Mr. Letterman had hosted more than 4,000 episodes of the “Late Show” since its debut on CBS in 1993, and in his late-night television career, more than 6,000, including nearly 2,000 installments of his NBC program, “Late Night,” which ran for 11 years starting in 1982.

    He revealed on the “Late Show” in April 2014 that he planned to step down. (“What this means now,” Mr. Letterman said at the time, “is that Paul and I can be married.”) CBS later announced that Mr. Letterman would be succeeded by Stephen Colbert, the political satirist of Comedy Central’s “Colbert Report,” who will take over in September.

    David Letterman with Bill Murray in Tuesday’s episode, the penultimate “Late Show.”

    On the “Late Show” finale, Mr. Letterman offered an enthusiastic endorsement of Mr. Colbert. “I’m very excited,” Mr. Letterman said. “I think he’s going to do a wonderful job and I wish Stephen and his staff and crew nothing but the greatest success.” In recent weeks, a cavalcade of faithful and high-profile guests have stopped by to bid Mr. Letterman farewell, including Julia Roberts, Jerry Seinfeld, Oprah Winfrey and George Clooney, as well as President Obama and Mr. Clinton.

    On Tuesday, in his penultimate broadcast, he welcomed the comic actor Bill Murray, who had also been his first guest on the “Late Show” and on “Late Night.” (In his typically haphazard and whimsical manner, Mr. Murray emerged from a cake and smeared icing on Mr. Letterman, who wore it on his suit for most of the show.) The episode also featured a performance by Bob Dylan and a cameo from Regis Philbin, the TV host and a frequent guest.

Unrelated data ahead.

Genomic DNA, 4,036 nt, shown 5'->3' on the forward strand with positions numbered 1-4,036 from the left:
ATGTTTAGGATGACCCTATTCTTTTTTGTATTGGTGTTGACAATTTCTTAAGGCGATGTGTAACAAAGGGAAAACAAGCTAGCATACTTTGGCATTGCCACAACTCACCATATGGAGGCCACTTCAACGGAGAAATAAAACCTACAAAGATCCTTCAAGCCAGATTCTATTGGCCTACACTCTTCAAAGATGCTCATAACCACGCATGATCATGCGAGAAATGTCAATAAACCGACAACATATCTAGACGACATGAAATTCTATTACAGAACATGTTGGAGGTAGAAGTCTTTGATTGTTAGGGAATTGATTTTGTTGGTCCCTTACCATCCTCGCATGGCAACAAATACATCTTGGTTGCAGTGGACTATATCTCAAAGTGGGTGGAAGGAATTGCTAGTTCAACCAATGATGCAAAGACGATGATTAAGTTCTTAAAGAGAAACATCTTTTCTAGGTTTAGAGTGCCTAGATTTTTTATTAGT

Many other late-night hosts a generation younger, professed fans of the arch comedy Mr. Letterman helped to pioneer, have paid tributes to him over the past several days.

    On Comedy Central’s “The Daily Show,” Jon Stewart called Mr. Letterman’s show “an incredible epiphany,” adding, “For God’s sakes, the man put a camera on a monkey.” On ABC’s “Jimmy Kimmel Live,” a visibly moved Mr. Kimmel said he “learned almost nothing at college” but learned “how to do everything from Dave.”

    Mr. Letterman had said that, in his final episode, he did not necessarily want to duplicate the sentimental tone of his mentor, Johnny Carson, who signed off from NBC’s “Tonight” show in 1992.

    “I want it to be upbeat, and I want it to be funny, and I want people to be happy that they spent the time to watch it,” Mr. Letterman said of his last “Late Show” in an interview with The New York Times.

    “Of course, Johnny’s last show was historic,” he added. “This one won’t be.”

    In his concluding remarks before introducing the Foo Fighters, Mr. Letterman thanked his “Late Show” staff and crew and the band members of his CBS Orchestra, saying, “These people deserve more credit for this show than I ever will.”

    He also thanked his mother, Dorothy; his wife, Regina, and their son, Harry.

    And to his dedicated fans, Mr. Letterman said, “Have you thought about a complete psychological workup? The people who watch this show, there’s nothing I can do to ever repay you. Thank you for everything. You’ve given me everything.”

    © 2015 The New York Times Company

  2. #2


    David Letterman and Jon Stewart in the same year.